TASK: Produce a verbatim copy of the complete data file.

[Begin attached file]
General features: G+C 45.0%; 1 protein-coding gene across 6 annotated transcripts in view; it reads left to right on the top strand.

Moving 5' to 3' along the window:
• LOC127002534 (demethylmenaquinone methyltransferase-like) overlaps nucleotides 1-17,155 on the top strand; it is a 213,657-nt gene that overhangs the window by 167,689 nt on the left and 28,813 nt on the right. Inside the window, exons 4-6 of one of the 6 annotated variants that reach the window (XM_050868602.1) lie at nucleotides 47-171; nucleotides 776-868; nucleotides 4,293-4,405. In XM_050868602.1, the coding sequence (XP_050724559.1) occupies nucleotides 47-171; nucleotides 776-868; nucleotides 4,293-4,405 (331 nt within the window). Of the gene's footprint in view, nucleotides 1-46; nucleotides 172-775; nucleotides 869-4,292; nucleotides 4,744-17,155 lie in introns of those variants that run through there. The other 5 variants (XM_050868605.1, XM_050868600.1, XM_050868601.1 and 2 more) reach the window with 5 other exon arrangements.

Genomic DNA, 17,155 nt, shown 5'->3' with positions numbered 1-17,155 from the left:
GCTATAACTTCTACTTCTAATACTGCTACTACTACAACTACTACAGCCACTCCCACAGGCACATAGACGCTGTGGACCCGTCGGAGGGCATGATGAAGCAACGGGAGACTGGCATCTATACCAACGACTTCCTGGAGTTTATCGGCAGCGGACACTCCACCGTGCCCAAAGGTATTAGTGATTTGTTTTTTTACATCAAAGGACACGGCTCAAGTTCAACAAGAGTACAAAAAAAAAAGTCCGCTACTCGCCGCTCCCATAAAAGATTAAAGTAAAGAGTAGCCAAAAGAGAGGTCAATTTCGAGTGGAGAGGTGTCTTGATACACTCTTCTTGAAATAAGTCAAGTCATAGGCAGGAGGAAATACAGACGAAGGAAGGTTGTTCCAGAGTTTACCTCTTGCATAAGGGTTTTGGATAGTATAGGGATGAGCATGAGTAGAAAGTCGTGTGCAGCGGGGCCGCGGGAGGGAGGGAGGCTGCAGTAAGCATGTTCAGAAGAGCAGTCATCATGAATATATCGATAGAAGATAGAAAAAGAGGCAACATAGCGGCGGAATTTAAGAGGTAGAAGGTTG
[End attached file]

General features: G+C 45.0%; 1 protein-coding gene across 6 annotated transcripts in view; it reads left to right on the top strand.

Moving 5' to 3' along the window:
• LOC127002534 (demethylmenaquinone methyltransferase-like) overlaps nucleotides 1-17,155 on the top strand; it is a 213,657-nt gene that overhangs the window by 167,689 nt on the left and 28,813 nt on the right. Inside the window, exons 4-6 of one of the 6 annotated variants that reach the window (XM_050868602.1) lie at nucleotides 47-171; nucleotides 776-868; nucleotides 4,293-4,405. In XM_050868602.1, the coding sequence (XP_050724559.1) occupies nucleotides 47-171; nucleotides 776-868; nucleotides 4,293-4,405 (331 nt within the window). Of the gene's footprint in view, nucleotides 1-46; nucleotides 172-775; nucleotides 869-4,292; nucleotides 4,744-17,155 lie in introns of those variants that run through there. The other 5 variants (XM_050868605.1, XM_050868600.1, XM_050868601.1 and 2 more) reach the window with 5 other exon arrangements.

Genomic DNA, 17,155 nt, shown 5'->3' with positions numbered 1-17,155 from the left:
GCTATAACTTCTACTTCTAATACTGCTACTACTACAACTACTACAGCCACTCCCACAGGCACATAGACGCTGTGGACCCGTCGGAGGGCATGATGAAGCAACGGGAGACTGGCATCTATACCAACGACTTCCTGGAGTTTATCGGCAGCGGACACTCCACCGTGCCCAAAGGTATTAGTGATTTGTTTTTTTACATCAAAGGACACGGCTCAAGTTCAACAAGAGTACAAAAAAAAAAGTCCGCTACTCGCCGCTCCCATAAAAGATTAAAGTAAAGAGTAGCCAAAAGAGAGGTCAATTTCGAGTGGAGAGGTGTCTTGATACACTCTTCTTGAAATAAGTCAAGTCATAGGCAGGAGGAAATACAGACGAAGGAAGGTTGTTCCAGAGTTTACCTCTTGCATAAGGGTTTTGGATAGTATAGGGATGAGCATGAGTAGAAAGTCGTGTGCAGCGGGGCCGCGGGAGGGAGGGAGGCTGCAGTAAGCATGTTCAGAAGAGCAGTCATCATGAATATATCGATAGAAGATAGAAAAAGAGGCAACATAGCGGCGGAATTTAAGAGGTAGAAGGTTG